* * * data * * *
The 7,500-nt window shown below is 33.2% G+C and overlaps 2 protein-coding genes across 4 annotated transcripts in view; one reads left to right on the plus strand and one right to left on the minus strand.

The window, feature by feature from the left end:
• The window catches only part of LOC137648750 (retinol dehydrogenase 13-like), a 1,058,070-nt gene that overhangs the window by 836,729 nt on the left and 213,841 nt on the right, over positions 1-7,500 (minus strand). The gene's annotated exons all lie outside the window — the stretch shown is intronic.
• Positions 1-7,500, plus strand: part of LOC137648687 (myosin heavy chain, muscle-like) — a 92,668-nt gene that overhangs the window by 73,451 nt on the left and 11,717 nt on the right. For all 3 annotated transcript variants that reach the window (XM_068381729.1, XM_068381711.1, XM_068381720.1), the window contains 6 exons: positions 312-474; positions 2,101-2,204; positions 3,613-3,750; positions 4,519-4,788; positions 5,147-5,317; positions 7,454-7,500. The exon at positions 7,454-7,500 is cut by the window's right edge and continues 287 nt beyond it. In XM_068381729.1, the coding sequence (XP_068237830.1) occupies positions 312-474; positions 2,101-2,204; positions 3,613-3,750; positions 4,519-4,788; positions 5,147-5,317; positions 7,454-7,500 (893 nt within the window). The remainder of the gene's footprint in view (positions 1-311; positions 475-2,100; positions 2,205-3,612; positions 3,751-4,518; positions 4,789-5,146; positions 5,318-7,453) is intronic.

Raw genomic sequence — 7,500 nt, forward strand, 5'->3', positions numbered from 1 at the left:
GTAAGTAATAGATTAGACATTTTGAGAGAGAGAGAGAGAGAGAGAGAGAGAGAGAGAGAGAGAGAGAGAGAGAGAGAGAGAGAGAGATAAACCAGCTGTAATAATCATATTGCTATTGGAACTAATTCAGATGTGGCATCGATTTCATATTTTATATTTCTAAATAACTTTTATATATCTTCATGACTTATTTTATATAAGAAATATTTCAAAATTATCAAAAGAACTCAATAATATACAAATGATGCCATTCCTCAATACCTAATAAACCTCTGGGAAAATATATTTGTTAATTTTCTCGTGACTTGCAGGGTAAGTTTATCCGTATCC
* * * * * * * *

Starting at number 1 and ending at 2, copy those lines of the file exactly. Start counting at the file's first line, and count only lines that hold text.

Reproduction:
The 7,500-nt window shown below is 33.2% G+C and overlaps 2 protein-coding genes across 4 annotated transcripts in view; one reads left to right on the plus strand and one right to left on the minus strand.

The window, feature by feature from the left end: